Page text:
All samples were diluted to 5 mL with the mobile phase and measured by HPLC (Shimadzu, Japan) system consisting of membrane degasser, binary solvent delivery system, a pump, a rheodyne injector equipped with a 20 μL sample loop, and UV detector (Shimadzu, Japan) [17]. Aliquots of 20 μL were injected onto the HPLC system which was used to analyze Ibuprofen at 264 nm. Chromatographic separations were achieved using an Hypersil ODS C18 column (250 × 4.6 i.d. × 5 μm). The mobile phase used for the sample analysis was acetonitrile/phosphate buffer/water (60 : 30 : 10, v/v, pH 7.0) with the flow rate of 1.0 mL/min. Water absorption or secretion (flux) was measured by gravimetric method [18]. The net water flux (NWF) per cm of each segment was calculated using the following equation, and results were tabulated in Table 1: where CPRin and CPRout are inlet and outlet concentrations of phenol red, respectively, was the flow rate of the perfusion solution entering the intestinal segment, and was the length of the intestinal segment (cm).

Time (min.)DuodenumJejunumIleumColon


NWF value will be negative, if intestinal lumen absorbs water, while NWF is positive if intestinal lumen secretes water; however, under normal condition, intestinal lumen absorbs water except when the high osmotic solution is administered [19]. The effective permeability () was calculated based on the inlet and outlet concentrations of Ibuprofen ( and , resp.), and result was shown in Figure 2. Steady state was considered to be achieved when the concentrations of phenol red and Ibuprofen were constant. The permeability values are calculated after steady state was achieved using the following equation [20]: where is the flow rate in mL/min, is radius of the intestine (0.18 cm in rat and 1.75 cm in man), is the length of the perfused intestinal segment (cm), and is the concentration ratio corrected for fluid flux. Using ANOVA, the statistical significances of the differences among group means were assessed with the least significant difference (LSD) test, and a value of was considered statistically significance.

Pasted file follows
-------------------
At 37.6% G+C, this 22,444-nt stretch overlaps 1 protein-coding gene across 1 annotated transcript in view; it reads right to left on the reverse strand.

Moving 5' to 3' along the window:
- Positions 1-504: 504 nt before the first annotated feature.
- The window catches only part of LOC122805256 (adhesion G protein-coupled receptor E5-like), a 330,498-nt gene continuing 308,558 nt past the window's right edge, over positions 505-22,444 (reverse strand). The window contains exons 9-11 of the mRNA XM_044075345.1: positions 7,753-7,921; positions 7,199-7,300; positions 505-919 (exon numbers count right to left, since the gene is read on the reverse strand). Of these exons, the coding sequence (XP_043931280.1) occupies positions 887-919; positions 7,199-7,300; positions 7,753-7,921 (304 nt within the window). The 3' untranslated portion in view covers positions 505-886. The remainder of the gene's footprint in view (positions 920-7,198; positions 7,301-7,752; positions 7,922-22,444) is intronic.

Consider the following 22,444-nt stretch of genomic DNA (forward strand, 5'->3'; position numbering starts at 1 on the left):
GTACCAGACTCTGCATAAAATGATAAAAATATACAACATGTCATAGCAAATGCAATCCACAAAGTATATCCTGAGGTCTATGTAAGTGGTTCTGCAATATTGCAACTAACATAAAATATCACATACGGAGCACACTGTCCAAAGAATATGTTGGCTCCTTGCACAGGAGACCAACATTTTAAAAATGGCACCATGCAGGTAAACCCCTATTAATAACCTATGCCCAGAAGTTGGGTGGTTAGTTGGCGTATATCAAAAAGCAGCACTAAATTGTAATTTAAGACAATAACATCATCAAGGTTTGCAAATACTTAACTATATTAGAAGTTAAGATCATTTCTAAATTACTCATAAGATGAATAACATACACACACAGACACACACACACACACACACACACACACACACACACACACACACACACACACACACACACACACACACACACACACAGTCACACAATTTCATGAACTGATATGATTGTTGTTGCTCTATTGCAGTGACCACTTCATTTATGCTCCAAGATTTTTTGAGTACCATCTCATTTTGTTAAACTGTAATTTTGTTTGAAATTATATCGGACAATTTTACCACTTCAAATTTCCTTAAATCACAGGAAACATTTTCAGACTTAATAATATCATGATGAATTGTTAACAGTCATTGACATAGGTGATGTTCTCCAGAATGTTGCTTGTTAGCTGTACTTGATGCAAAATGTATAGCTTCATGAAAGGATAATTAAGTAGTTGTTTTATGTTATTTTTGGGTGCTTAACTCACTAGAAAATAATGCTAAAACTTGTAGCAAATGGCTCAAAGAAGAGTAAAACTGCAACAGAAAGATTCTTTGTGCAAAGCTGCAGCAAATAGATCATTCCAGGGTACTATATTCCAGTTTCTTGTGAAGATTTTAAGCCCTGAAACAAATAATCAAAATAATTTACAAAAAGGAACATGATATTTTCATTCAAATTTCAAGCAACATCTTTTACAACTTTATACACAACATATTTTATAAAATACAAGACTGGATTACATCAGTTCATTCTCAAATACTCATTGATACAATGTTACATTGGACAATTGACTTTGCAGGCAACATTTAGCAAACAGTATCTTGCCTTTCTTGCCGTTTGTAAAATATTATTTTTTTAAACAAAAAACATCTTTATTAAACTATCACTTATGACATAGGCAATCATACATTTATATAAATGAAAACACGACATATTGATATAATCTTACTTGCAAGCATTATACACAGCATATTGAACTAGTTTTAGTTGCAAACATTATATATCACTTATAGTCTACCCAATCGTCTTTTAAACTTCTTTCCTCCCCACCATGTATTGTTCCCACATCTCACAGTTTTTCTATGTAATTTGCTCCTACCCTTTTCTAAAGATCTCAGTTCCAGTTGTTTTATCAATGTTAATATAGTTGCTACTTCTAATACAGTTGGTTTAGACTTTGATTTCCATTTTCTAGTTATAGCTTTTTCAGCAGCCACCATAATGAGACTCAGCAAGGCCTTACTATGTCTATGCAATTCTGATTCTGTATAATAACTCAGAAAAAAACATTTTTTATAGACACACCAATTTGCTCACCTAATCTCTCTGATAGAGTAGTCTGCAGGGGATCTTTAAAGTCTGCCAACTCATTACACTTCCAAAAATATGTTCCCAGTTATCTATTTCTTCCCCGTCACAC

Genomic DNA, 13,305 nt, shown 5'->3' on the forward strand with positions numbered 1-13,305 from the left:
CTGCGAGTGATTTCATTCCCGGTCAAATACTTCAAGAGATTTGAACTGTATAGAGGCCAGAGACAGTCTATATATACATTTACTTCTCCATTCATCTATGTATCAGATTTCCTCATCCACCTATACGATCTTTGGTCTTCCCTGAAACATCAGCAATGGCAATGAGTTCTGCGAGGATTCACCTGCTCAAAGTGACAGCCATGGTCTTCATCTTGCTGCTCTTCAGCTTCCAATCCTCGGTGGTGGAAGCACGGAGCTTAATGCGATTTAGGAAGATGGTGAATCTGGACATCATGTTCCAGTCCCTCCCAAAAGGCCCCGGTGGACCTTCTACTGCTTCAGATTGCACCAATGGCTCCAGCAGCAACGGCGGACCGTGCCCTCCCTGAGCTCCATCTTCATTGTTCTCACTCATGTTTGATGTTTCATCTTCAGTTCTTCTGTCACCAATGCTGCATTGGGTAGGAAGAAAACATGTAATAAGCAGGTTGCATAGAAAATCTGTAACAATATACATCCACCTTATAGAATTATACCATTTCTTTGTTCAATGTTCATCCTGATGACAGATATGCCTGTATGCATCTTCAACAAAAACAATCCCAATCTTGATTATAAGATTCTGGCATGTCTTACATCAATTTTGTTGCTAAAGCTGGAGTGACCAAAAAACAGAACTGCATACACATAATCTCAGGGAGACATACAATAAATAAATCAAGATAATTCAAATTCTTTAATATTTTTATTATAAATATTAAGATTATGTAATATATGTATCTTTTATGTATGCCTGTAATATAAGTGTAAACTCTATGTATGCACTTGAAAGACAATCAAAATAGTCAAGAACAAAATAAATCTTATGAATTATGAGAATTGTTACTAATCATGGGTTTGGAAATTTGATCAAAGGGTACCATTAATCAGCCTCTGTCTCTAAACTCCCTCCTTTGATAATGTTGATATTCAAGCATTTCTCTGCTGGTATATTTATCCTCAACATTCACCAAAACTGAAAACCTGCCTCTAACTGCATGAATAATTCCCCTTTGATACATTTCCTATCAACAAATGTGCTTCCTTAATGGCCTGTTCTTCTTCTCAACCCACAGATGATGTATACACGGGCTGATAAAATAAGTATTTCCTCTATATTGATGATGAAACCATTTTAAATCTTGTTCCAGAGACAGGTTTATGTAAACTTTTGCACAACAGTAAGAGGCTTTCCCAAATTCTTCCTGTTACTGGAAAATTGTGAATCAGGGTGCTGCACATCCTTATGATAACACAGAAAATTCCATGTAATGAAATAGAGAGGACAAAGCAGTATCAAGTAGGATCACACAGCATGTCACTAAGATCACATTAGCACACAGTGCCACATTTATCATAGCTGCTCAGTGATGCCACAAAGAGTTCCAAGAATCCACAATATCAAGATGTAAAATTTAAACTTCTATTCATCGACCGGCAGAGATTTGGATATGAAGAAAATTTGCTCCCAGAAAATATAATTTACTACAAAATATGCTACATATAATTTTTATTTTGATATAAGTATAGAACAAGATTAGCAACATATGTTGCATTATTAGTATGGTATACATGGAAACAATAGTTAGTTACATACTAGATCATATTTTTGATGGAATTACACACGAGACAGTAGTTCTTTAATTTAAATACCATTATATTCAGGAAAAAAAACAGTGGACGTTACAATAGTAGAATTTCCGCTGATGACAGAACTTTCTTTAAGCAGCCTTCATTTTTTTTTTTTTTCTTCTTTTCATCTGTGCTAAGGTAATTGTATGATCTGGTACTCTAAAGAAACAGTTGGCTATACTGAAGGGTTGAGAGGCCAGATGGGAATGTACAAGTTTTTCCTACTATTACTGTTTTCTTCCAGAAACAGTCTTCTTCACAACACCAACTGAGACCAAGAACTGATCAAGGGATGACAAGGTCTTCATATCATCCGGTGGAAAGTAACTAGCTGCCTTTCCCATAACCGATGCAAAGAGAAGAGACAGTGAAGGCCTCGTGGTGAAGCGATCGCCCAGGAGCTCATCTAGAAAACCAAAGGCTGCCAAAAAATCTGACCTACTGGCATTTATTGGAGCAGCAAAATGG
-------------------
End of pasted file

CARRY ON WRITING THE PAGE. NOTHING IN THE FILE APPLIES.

3. Results